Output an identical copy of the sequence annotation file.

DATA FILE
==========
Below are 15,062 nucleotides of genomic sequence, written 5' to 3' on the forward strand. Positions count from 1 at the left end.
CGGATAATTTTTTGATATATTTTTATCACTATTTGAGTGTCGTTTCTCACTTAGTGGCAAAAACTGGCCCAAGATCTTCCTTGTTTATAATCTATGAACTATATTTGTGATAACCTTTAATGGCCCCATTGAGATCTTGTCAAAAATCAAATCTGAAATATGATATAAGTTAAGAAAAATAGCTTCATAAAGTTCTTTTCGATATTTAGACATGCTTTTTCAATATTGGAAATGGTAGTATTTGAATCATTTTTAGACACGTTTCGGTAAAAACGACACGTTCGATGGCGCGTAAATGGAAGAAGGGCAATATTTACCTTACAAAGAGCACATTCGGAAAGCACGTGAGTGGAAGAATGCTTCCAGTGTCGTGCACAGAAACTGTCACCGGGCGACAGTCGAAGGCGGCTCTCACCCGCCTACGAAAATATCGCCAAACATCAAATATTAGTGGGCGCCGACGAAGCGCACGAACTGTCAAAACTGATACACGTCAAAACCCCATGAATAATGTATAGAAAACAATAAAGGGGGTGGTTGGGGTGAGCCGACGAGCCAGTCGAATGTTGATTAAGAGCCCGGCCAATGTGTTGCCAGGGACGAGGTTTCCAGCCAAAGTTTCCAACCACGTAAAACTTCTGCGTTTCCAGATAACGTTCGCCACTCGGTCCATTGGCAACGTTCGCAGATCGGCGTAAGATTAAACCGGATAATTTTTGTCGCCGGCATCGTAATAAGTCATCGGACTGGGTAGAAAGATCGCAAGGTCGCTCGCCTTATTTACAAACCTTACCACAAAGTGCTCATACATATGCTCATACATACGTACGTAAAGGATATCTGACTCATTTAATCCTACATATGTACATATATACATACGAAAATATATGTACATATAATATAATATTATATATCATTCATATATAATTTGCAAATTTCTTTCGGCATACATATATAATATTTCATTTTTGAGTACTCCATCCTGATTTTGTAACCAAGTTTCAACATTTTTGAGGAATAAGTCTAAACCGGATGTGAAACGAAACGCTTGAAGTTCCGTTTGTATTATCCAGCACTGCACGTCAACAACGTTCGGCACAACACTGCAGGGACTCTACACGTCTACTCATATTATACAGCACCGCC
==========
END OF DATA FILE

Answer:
Below are 15,062 nucleotides of genomic sequence, written 5' to 3' on the forward strand. Positions count from 1 at the left end.
CGGATAATTTTTTGATATATTTTTATCACTATTTGAGTGTCGTTTCTCACTTAGTGGCAAAAACTGGCCCAAGATCTTCCTTGTTTATAATCTATGAACTATATTTGTGATAACCTTTAATGGCCCCATTGAGATCTTGTCAAAAATCAAATCTGAAATATGATATAAGTTAAGAAAAATAGCTTCATAAAGTTCTTTTCGATATTTAGACATGCTTTTTCAATATTGGAAATGGTAGTATTTGAATCATTTTTAGACACGTTTCGGTAAAAACGACACGTTCGATGGCGCGTAAATGGAAGAAGGGCAATATTTACCTTACAAAGAGCACATTCGGAAAGCACGTGAGTGGAAGAATGCTTCCAGTGTCGTGCACAGAAACTGTCACCGGGCGACAGTCGAAGGCGGCTCTCACCCGCCTACGAAAATATCGCCAAACATCAAATATTAGTGGGCGCCGACGAAGCGCACGAACTGTCAAAACTGATACACGTCAAAACCCCATGAATAATGTATAGAAAACAATAAAGGGGGTGGTTGGGGTGAGCCGACGAGCCAGTCGAATGTTGATTAAGAGCCCGGCCAATGTGTTGCCAGGGACGAGGTTTCCAGCCAAAGTTTCCAACCACGTAAAACTTCTGCGTTTCCAGATAACGTTCGCCACTCGGTCCATTGGCAACGTTCGCAGATCGGCGTAAGATTAAACCGGATAATTTTTGTCGCCGGCATCGTAATAAGTCATCGGACTGGGTAGAAAGATCGCAAGGTCGCTCGCCTTATTTACAAACCTTACCACAAAGTGCTCATACATATGCTCATACATACGTACGTAAAGGATATCTGACTCATTTAATCCTACATATGTACATATATACATACGAAAATATATGTACATATAATATAATATTATATATCATTCATATATAATTTGCAAATTTCTTTCGGCATACATATATAATATTTCATTTTTGAGTACTCCATCCTGATTTTGTAACCAAGTTTCAACATTTTTGAGGAATAAGTCTAAACCGGATGTGAAACGAAACGCTTGAAGTTCCGTTTGTATTATCCAGCACTGCACGTCAACAACGTTCGGCACAACACTGCAGGGACTCTACACGTCTACTCATATTATACAGCACCGCC